But, of course, the gig economy doesn’t just mean taxis and food delivery. The legal profession has also welcomed this new way of working flexibly with the contract lawyering model. Across the world, lawyers are starting to wake up to the fact that they don’t have to do the traditional working hours and can introduce more flexibility and variety into their work/life.
This remains a relatively new phenomenon though. Despite studies showing that flexible working increases productivity and high-profile figures in the business world waxing lyrical over the benefits, the take-up in Australia hasn’t been as quick or widespread as expected, according to a report from Bain & Co and Chief Executive Women.
“Flexible working is still viewed as the exception to the rule in the majority of Australian companies. Less than 50 per cent of organisations have a workplace flexibility policy."
We even saw a consultancy, Career Insider Track, launch Flexible Working Day last year to encourage more businesses and employees to consider flexibility, after statistics indicated it wasn’t as mainstream as it should be.
Bain & Co and Chief Executive Women found 60 per cent of males would be open to working flexibly but were twice as likely to have requests for flexible work rejected. However, the good news is this trend is reversing and more people are thinking about how they can inject more agility into their working lives.
Traditionally, contract lawyering is seen as a path for more experienced lawyers to take as a way to wind down their careers. But times are changing and we’re seeing more and more lawyers decide to start working as freelancers for a variety of reasons.
For newly qualified lawyers or those less keen to pursue the traditional path towards partnership, working as a contract lawyer can provide a much more varied experience than working in one firm – boosting their CV and providing valuable skills across a diverse range of sectors and industries.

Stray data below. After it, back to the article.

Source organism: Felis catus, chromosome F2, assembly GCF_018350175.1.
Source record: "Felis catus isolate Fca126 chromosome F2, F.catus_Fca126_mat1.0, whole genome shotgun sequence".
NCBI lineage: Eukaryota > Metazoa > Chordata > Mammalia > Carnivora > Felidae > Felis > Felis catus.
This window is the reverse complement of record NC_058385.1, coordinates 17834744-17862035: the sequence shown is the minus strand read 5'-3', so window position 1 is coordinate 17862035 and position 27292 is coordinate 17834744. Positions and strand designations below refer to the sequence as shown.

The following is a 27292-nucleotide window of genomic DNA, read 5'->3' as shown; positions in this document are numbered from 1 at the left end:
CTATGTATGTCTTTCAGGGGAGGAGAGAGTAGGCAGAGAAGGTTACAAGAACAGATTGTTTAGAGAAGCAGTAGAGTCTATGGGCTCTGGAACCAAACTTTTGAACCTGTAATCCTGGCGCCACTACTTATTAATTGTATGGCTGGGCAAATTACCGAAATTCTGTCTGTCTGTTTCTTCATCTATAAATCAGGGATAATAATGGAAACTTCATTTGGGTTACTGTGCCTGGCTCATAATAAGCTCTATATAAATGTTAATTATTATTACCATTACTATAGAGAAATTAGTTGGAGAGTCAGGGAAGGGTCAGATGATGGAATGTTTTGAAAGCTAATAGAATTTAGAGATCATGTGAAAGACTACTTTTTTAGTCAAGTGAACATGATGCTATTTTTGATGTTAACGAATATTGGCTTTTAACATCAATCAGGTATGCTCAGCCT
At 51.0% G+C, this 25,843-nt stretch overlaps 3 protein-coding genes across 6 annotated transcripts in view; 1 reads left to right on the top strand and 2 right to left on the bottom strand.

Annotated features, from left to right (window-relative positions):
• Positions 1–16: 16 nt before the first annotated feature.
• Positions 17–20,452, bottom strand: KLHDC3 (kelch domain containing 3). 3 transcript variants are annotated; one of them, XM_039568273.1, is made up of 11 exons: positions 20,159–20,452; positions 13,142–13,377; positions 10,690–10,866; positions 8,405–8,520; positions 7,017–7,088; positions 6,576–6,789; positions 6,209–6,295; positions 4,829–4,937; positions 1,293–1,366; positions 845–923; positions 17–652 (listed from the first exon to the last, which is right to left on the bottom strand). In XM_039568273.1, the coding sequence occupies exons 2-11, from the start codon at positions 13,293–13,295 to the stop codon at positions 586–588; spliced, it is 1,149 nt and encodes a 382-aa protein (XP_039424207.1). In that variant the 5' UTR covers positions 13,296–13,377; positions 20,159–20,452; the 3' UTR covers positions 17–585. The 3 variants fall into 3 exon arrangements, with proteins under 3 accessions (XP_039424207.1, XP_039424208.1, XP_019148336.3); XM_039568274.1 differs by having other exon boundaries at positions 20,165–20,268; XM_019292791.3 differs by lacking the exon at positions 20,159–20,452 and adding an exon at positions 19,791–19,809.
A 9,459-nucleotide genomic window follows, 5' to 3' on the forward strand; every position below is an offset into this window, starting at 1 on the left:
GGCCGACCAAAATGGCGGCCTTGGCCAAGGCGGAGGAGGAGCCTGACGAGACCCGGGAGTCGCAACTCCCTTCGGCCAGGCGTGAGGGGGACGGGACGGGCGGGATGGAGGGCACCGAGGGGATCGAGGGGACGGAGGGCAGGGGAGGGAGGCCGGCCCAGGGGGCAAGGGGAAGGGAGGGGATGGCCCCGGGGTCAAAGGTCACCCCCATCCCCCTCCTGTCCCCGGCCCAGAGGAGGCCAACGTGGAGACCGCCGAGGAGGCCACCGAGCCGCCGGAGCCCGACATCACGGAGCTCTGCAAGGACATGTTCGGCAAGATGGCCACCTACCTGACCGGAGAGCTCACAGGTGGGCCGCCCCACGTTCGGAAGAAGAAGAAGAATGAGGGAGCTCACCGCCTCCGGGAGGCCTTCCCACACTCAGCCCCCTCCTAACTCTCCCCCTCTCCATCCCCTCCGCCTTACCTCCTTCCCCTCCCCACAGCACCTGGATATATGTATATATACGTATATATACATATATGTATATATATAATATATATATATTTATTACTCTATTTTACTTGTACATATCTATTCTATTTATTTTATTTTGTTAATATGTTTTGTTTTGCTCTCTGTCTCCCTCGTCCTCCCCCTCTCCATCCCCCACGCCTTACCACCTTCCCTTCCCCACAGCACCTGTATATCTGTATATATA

For new parents, contract lawyering can be a great way to add more flexibility and rebalance their work/life.
We’ve also seen lawyers decide to take the contract route as they want to pursue a passion project and turn it into a business venture, or even live abroad.
So, how does it all work?
Contracting in the legal sector has grown over the past few years in Australia and we’ve seen a growing demand from businesses for a scalable in-house legal team that can be grown or shrunk depending on their needs.
Working as a contract lawyer for Vario from Pinsent Masons means we match each lawyer to one of our clients, with assignments usually lasting between six and 18 months. Our recruitment process includes a personality test which was developed by business psychologists – the idea behind this is to ensure the right lawyer is matched to the right contract.
Nonetheless, contracting isn’t an easy switch for every lawyer to make. As well as solid legal expertise, soft skills are very important, and the pressure of being parachuted into a business and being expected to perform from day one doesn’t suit every type of personality.
To make a great contractor, a lawyer should be flexible, have fantastic people skills and be able to perform well under pressure. It is here where our personality testing can prove invaluable.
There is, however, no doubt that the desire for more flexible working solutions and therefore contract lawyering will continue to rise, and it certainly can help open doors for lawyers no matter where they are in their career journey.
Matthew Kay is a director at Vario for Pinsent Masons.